Actions Seen at a Box Alarm for a "Light Smoking" (Throwback)

This post is from 2015, but is still a great demonstration on what it really means to be "Combat Ready" and have ANTICIPATION of that "worst fire of your career" when the box drops. I'm reaching back into some archives to re-share this information for those who missed it.


As you read it - challenge yourself to think, "what would my department do at an incident such as this? Are you going there just to "check it out"? Or are you going EXPECTING and READY for a fire?


Around mid-day, a structural response was transmitted for "a light smoking" inside of a gym facility. One of those dispatches where so many are tempted to judge the outcome of the call before they even get on the fire truck, and their conduct on the scene then reflects that attitude.


Nationally, this complacency too often results in a predictable surprise that we call a tragedy. As I was in the area, I responded on the call and noted the following actions being carried out by responding companies:


  • Full & proper size-up from the 1st in companies, including initial size-up, 360, and interior reports.

  • First in engine already knowing where the FDC was and positioning on the FDC & hydrant (even though that meant they'd have to walk 200' to the front door).

  • The 1st in ladder (a straight stick) dropped its inside crew off and then drove straight to the back of the building. As the 2nd in ladder (a rear mount tower) arrived, I connected that this was because these companies had already talked about strip mall fires and the tower would have the front while the ladder had the rear.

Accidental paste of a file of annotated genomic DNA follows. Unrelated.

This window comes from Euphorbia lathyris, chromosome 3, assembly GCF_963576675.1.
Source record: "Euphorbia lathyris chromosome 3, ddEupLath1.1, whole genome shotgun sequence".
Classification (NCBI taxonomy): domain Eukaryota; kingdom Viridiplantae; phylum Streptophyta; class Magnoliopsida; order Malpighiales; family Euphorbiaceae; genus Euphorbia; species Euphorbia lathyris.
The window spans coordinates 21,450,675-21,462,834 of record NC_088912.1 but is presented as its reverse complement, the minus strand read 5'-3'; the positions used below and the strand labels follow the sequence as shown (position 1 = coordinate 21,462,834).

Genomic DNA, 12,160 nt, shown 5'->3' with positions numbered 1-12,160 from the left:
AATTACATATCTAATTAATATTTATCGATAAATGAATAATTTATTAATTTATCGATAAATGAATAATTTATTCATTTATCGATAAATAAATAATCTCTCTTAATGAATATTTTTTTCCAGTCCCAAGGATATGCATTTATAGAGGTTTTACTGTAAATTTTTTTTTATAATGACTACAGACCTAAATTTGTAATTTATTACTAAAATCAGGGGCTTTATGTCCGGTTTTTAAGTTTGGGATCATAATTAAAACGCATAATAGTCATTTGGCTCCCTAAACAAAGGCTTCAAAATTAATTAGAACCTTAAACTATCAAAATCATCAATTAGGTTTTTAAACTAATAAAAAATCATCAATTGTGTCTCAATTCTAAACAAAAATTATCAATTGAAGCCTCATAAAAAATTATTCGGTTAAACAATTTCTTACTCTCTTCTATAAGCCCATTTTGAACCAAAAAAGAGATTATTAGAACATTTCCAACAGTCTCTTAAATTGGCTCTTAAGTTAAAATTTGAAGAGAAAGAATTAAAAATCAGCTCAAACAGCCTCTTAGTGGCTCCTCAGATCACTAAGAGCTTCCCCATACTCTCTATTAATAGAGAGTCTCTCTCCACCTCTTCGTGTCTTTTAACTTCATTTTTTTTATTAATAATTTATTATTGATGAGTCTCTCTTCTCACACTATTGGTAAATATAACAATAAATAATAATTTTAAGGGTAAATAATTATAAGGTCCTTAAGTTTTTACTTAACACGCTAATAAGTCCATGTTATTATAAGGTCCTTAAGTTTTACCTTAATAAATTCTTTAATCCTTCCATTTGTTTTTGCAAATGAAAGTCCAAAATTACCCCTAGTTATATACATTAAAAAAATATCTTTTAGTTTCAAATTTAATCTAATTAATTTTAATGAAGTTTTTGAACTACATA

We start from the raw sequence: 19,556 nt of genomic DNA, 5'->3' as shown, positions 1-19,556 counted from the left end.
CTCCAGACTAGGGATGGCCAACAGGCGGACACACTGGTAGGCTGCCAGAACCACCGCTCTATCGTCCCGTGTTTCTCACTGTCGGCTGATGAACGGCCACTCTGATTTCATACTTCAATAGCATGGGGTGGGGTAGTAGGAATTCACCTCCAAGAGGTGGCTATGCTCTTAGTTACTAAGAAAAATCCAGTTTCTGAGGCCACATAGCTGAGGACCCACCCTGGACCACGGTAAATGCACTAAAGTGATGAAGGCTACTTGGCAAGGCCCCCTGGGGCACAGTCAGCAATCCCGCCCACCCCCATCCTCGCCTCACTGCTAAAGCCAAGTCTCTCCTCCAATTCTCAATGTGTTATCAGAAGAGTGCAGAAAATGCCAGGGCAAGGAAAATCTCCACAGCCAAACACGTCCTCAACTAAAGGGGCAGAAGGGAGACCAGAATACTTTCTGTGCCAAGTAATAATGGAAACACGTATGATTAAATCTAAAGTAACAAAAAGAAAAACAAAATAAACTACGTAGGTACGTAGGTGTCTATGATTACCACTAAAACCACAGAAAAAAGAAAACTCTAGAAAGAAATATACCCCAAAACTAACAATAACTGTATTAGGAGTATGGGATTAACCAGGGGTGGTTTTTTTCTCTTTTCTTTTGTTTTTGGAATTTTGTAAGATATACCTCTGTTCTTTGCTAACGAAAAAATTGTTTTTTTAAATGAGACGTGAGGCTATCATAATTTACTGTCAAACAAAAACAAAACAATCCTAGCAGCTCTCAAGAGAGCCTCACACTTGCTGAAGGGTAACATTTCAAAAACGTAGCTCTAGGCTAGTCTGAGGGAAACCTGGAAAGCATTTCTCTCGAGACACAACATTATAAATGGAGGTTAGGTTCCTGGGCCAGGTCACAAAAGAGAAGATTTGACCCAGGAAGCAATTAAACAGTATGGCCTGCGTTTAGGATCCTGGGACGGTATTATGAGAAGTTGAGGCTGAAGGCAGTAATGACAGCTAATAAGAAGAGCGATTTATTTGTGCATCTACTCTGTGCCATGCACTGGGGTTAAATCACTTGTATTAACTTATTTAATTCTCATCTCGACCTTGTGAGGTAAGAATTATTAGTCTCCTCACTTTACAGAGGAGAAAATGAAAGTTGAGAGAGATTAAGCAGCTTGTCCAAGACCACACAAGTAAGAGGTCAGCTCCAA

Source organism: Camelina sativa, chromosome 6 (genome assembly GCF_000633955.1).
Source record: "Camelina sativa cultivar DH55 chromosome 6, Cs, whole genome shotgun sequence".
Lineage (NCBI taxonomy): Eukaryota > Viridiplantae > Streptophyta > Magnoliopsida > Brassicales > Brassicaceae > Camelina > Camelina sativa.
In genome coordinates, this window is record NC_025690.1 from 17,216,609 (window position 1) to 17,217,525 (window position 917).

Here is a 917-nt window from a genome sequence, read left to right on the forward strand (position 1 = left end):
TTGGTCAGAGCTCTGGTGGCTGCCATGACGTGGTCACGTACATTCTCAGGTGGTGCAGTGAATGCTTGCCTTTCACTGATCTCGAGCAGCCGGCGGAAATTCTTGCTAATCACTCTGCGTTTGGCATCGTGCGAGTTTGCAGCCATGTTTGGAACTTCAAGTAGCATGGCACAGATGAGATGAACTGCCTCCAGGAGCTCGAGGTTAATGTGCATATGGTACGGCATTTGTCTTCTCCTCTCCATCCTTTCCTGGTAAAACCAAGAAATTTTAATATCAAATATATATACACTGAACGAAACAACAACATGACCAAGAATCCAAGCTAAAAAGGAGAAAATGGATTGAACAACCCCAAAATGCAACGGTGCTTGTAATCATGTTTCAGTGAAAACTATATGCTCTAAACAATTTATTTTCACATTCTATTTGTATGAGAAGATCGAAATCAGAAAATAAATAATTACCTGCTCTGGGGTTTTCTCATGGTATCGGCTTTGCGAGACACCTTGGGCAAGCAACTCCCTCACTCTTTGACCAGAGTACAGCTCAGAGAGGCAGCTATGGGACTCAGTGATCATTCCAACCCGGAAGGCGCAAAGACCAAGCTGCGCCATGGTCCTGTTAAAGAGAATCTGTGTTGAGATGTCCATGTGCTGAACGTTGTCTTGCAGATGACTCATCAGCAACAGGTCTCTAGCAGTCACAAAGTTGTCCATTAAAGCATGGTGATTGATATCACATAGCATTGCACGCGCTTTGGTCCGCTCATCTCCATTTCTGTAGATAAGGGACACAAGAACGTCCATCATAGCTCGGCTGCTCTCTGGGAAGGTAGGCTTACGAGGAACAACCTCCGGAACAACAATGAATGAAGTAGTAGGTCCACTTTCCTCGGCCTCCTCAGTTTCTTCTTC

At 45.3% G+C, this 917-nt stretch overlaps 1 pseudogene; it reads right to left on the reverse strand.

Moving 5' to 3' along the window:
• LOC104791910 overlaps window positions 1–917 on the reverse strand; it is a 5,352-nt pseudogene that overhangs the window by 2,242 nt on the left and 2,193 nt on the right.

• All other arriving units positioned properly and took their assignments per SOG's.

  • As members entered to investigate, they were in full PPE, SCBA, with the proper tools to fight a working fire in this structure.

  • Battalion chief setup command at his vehicle.


As you might imagine, it was a smoking light ballast and was quickly scaled back to 1 & 1. As companies picked up, the tower company continued to set their rig up. They practiced positioning for a storefront fire, tilting the rig to maximize scrub, and flying the bucket to the roof, ground off the rear, and over the front - giving several crew members a turn at the controls. I am proud to say that none of this is an uncommon occurrence in the Department.


What's the point?


"We are what we repeatedly do. Excellence, then, is not an act, but a habit." ~Aristotle



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